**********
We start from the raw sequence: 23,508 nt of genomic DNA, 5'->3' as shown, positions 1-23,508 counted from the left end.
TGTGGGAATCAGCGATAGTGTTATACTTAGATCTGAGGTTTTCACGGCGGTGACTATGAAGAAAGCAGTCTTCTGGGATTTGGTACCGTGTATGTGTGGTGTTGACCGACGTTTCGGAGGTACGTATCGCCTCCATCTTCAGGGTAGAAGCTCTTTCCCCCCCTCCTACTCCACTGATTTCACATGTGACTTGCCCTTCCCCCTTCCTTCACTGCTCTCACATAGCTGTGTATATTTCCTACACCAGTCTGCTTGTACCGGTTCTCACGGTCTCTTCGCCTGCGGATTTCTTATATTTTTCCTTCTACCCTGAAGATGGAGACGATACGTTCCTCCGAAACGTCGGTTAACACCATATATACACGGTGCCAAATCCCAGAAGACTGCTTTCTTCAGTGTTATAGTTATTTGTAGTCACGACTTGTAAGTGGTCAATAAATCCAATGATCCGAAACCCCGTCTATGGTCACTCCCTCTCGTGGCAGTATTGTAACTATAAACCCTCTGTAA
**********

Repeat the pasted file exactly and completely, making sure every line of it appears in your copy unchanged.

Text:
We start from the raw sequence: 23,508 nt of genomic DNA, 5'->3' as shown, positions 1-23,508 counted from the left end.
TGTGGGAATCAGCGATAGTGTTATACTTAGATCTGAGGTTTTCACGGCGGTGACTATGAAGAAAGCAGTCTTCTGGGATTTGGTACCGTGTATGTGTGGTGTTGACCGACGTTTCGGAGGTACGTATCGCCTCCATCTTCAGGGTAGAAGCTCTTTCCCCCCCTCCTACTCCACTGATTTCACATGTGACTTGCCCTTCCCCCTTCCTTCACTGCTCTCACATAGCTGTGTATATTTCCTACACCAGTCTGCTTGTACCGGTTCTCACGGTCTCTTCGCCTGCGGATTTCTTATATTTTTCCTTCTACCCTGAAGATGGAGACGATACGTTCCTCCGAAACGTCGGTTAACACCATATATACACGGTGCCAAATCCCAGAAGACTGCTTTCTTCAGTGTTATAGTTATTTGTAGTCACGACTTGTAAGTGGTCAATAAATCCAATGATCCGAAACCCCGTCTATGGTCACTCCCTCTCGTGGCAGTATTGTAACTATAAACCCTCTGTAA